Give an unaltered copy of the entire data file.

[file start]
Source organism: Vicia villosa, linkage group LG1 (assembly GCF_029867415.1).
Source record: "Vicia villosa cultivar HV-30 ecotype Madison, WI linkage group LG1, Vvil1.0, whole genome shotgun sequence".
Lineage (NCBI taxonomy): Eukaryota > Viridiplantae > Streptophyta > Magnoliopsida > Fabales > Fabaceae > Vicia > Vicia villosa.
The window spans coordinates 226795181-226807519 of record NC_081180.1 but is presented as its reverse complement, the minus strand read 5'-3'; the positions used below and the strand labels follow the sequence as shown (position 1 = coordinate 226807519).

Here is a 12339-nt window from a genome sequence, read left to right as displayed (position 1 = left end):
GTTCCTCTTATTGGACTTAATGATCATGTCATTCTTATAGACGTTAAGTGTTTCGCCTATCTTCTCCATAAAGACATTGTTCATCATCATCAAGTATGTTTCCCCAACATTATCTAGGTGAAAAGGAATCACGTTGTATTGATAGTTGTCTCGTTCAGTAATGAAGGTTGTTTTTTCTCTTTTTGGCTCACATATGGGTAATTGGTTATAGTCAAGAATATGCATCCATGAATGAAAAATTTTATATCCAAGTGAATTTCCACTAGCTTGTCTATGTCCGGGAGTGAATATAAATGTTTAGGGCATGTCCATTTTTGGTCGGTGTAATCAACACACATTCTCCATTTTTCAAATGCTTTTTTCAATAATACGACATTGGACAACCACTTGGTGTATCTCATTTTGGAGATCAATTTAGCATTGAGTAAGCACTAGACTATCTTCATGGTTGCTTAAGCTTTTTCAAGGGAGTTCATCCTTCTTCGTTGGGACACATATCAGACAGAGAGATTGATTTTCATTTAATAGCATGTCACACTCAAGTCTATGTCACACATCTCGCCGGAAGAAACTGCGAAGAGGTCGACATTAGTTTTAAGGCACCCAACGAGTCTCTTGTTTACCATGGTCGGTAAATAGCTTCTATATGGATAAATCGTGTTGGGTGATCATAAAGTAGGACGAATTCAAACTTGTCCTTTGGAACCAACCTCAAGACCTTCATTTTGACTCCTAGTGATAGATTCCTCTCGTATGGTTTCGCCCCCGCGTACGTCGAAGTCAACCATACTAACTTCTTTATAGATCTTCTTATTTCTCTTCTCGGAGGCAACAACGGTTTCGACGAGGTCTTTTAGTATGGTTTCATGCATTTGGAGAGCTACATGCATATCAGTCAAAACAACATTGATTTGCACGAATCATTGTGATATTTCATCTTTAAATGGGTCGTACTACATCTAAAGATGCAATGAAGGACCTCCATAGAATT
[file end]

Source organism: Vicia villosa, linkage group LG1 (assembly GCF_029867415.1).
Source record: "Vicia villosa cultivar HV-30 ecotype Madison, WI linkage group LG1, Vvil1.0, whole genome shotgun sequence".
Lineage (NCBI taxonomy): Eukaryota > Viridiplantae > Streptophyta > Magnoliopsida > Fabales > Fabaceae > Vicia > Vicia villosa.
The window spans coordinates 226795181-226807519 of record NC_081180.1 but is presented as its reverse complement, the minus strand read 5'-3'; the positions used below and the strand labels follow the sequence as shown (position 1 = coordinate 226807519).

Here is a 12339-nt window from a genome sequence, read left to right as displayed (position 1 = left end):
GTTCCTCTTATTGGACTTAATGATCATGTCATTCTTATAGACGTTAAGTGTTTCGCCTATCTTCTCCATAAAGACATTGTTCATCATCATCAAGTATGTTTCCCCAACATTATCTAGGTGAAAAGGAATCACGTTGTATTGATAGTTGTCTCGTTCAGTAATGAAGGTTGTTTTTTCTCTTTTTGGCTCACATATGGGTAATTGGTTATAGTCAAGAATATGCATCCATGAATGAAAAATTTTATATCCAAGTGAATTTCCACTAGCTTGTCTATGTCCGGGAGTGAATATAAATGTTTAGGGCATGTCCATTTTTGGTCGGTGTAATCAACACACATTCTCCATTTTTCAAATGCTTTTTTCAATAATACGACATTGGACAACCACTTGGTGTATCTCATTTTGGAGATCAATTTAGCATTGAGTAAGCACTAGACTATCTTCATGGTTGCTTAAGCTTTTTCAAGGGAGTTCATCCTTCTTCGTTGGGACACATATCAGACAGAGAGATTGATTTTCATTTAATAGCATGTCACACTCAAGTCTATGTCACACATCTCGCCGGAAGAAACTGCGAAGAGGTCGACATTAGTTTTAAGGCACCCAACGAGTCTCTTGTTTACCATGGTCGGTAAATAGCTTCTATATGGATAAATCGTGTTGGGTGATCATAAAGTAGGACGAATTCAAACTTGTCCTTTGGAACCAACCTCAAGACCTTCATTTTGACTCCTAGTGATAGATTCCTCTCGTATGGTTTCGCCCCCGCGTACGTCGAAGTCAACCATACTAACTTCTTTATAGATCTTCTTATTTCTCTTCTCGGAGGCAACAACGGTTTCGACGAGGTCTTTTAGTATGGTTTCATGCATTTGGAGAGCTACATGCATATCAGTCAAAACAACATTGATTTGCACGAATCATTGTGATATTTCATCTTTAAATGGGTCGTACTACATCTAAAGATGCAATGAAGGACCTCCATAGAATT